4. Plastic water bottles. While working out at home, don’t forget to hydrate! Remember, your tap water is free. This isn’t news, but it’s another thing to think about. Many people don’t like to drink tap water. Whether they don’t like the taste or have concerns about lead pipes, they resort to bottled water. 

If this describes you, there are other routes to take instead: Buy a filter that fits over your tap or a pitcher that filters your tap water. Or check your local grocery store to see if they have a water refill station. These allow you to purchase reusable 5-gallon jugs and refill them in-store. Both the one-time jug purchase and each refill cost is minimal in comparison. Ditching the plastic water bottles has a two-fold benefit: it’s better for your wallet and better for the earth. Bonus!

5. Cable TV. Do you really surf through all your 177 available channels? If so, you clearly still like cable. If not, consider the countless other options for your TV viewing pleasure. Live streaming services such as Hulu, Netflix, and YouTube Red do charge monthly fees – and, of course, you need the requisite hardware like Roku or AppleTV – but these alternatives are significantly less expensive than traditional cable. 

cut the cable cord

You can pick up local channels (for free!) with an HD antenna – your local hardware store probably sells them. If you’re holding onto cable for the sports package or premium channels, know that you can also stream specific providers like ESPN and MLB or HBO and Showtime. Again, there’s (always!) a cost involved, but it’s usually a lot less AND you’re only buying what you really want.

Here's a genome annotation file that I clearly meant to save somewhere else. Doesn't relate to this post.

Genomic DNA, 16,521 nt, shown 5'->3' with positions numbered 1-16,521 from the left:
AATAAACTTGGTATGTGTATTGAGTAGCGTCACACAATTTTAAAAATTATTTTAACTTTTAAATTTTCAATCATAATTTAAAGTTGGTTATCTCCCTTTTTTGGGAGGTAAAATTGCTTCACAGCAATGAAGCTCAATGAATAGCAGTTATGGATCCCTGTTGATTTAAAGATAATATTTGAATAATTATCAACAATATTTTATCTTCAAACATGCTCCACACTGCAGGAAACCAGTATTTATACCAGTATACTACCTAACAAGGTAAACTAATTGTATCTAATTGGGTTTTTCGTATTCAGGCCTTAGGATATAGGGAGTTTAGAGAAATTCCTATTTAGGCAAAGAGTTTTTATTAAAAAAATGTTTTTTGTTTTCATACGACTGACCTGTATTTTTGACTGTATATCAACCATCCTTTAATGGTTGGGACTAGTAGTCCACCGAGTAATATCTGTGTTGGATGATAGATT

6. Brand name groceries. Unless you are legitimately brand-loyal (you’ve open-mindedly given all varieties of ketchup a go and still think Heinz tastes the best), brand names are often unnecessary expenses. That said, you may simply prefer the taste of your brand-name condiment – but when it comes to your cleansers, check the labels: There’s often no difference in formulas or quality. Go for the generic store brand for real savings.

Or there’s an even cheaper option: Make your own cleaning solutions. You can find countless recipes online for making your own products, or investigate the magical all-purpose qualities of vinegar and baking soda. (And that baking soda doesn’t need to sport a muscular arm and industrial hammer on the label to provide industrial-strength cleanings.)

Tried these tips and still losing money? Think none of these ideas are practical for you? Looking for more ways to save? Contact our team at DebtGuru.com to brainstorm other realistic ways that you can start to trim unwanted expenses and boost your savings. 

Michael Peterson

Mike is the author of “Reality Millionaire: Proven Tips to Retire Rich” and he has been published in a variety of local and national publications including Entrepreneur Magazine, Deseret Morning News, LDS Living Magazine, and Physicians Money Digest. He holds a B.S. in business administration from the University of Phoenix.